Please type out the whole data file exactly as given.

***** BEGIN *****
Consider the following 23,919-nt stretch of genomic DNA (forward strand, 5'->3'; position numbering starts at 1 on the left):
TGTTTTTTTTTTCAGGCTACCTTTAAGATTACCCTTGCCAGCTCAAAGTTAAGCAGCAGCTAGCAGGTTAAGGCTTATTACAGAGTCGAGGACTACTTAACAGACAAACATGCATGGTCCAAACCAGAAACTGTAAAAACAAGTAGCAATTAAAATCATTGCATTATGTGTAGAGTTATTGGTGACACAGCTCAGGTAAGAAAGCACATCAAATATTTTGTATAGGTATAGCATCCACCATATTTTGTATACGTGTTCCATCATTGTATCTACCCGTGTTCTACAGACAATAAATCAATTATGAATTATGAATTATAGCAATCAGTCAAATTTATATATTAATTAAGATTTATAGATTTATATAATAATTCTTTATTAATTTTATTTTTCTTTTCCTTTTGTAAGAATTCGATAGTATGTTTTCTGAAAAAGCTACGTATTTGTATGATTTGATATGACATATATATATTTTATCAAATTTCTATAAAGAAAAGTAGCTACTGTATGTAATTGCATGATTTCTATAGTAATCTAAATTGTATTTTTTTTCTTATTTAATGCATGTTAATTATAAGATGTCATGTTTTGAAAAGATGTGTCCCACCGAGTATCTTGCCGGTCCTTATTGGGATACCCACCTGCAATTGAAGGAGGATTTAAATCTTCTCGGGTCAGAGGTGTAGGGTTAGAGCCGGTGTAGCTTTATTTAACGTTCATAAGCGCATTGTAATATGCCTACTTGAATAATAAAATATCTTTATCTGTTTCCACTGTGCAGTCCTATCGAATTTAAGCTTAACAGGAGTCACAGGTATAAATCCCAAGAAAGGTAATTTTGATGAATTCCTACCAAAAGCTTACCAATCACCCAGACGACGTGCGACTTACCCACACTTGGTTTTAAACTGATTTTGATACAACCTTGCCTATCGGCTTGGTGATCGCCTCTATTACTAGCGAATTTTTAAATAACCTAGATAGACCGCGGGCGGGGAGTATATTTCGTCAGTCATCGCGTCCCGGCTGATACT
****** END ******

Consider the following 23,919-nt stretch of genomic DNA (forward strand, 5'->3'; position numbering starts at 1 on the left):
TGTTTTTTTTTTCAGGCTACCTTTAAGATTACCCTTGCCAGCTCAAAGTTAAGCAGCAGCTAGCAGGTTAAGGCTTATTACAGAGTCGAGGACTACTTAACAGACAAACATGCATGGTCCAAACCAGAAACTGTAAAAACAAGTAGCAATTAAAATCATTGCATTATGTGTAGAGTTATTGGTGACACAGCTCAGGTAAGAAAGCACATCAAATATTTTGTATAGGTATAGCATCCACCATATTTTGTATACGTGTTCCATCATTGTATCTACCCGTGTTCTACAGACAATAAATCAATTATGAATTATGAATTATAGCAATCAGTCAAATTTATATATTAATTAAGATTTATAGATTTATATAATAATTCTTTATTAATTTTATTTTTCTTTTCCTTTTGTAAGAATTCGATAGTATGTTTTCTGAAAAAGCTACGTATTTGTATGATTTGATATGACATATATATATTTTATCAAATTTCTATAAAGAAAAGTAGCTACTGTATGTAATTGCATGATTTCTATAGTAATCTAAATTGTATTTTTTTTCTTATTTAATGCATGTTAATTATAAGATGTCATGTTTTGAAAAGATGTGTCCCACCGAGTATCTTGCCGGTCCTTATTGGGATACCCACCTGCAATTGAAGGAGGATTTAAATCTTCTCGGGTCAGAGGTGTAGGGTTAGAGCCGGTGTAGCTTTATTTAACGTTCATAAGCGCATTGTAATATGCCTACTTGAATAATAAAATATCTTTATCTGTTTCCACTGTGCAGTCCTATCGAATTTAAGCTTAACAGGAGTCACAGGTATAAATCCCAAGAAAGGTAATTTTGATGAATTCCTACCAAAAGCTTACCAATCACCCAGACGACGTGCGACTTACCCACACTTGGTTTTAAACTGATTTTGATACAACCTTGCCTATCGGCTTGGTGATCGCCTCTATTACTAGCGAATTTTTAAATAACCTAGATAGACCGCGGGCGGGGAGTATATTTCGTCAGTCATCGCGTCCCGGCTGATACT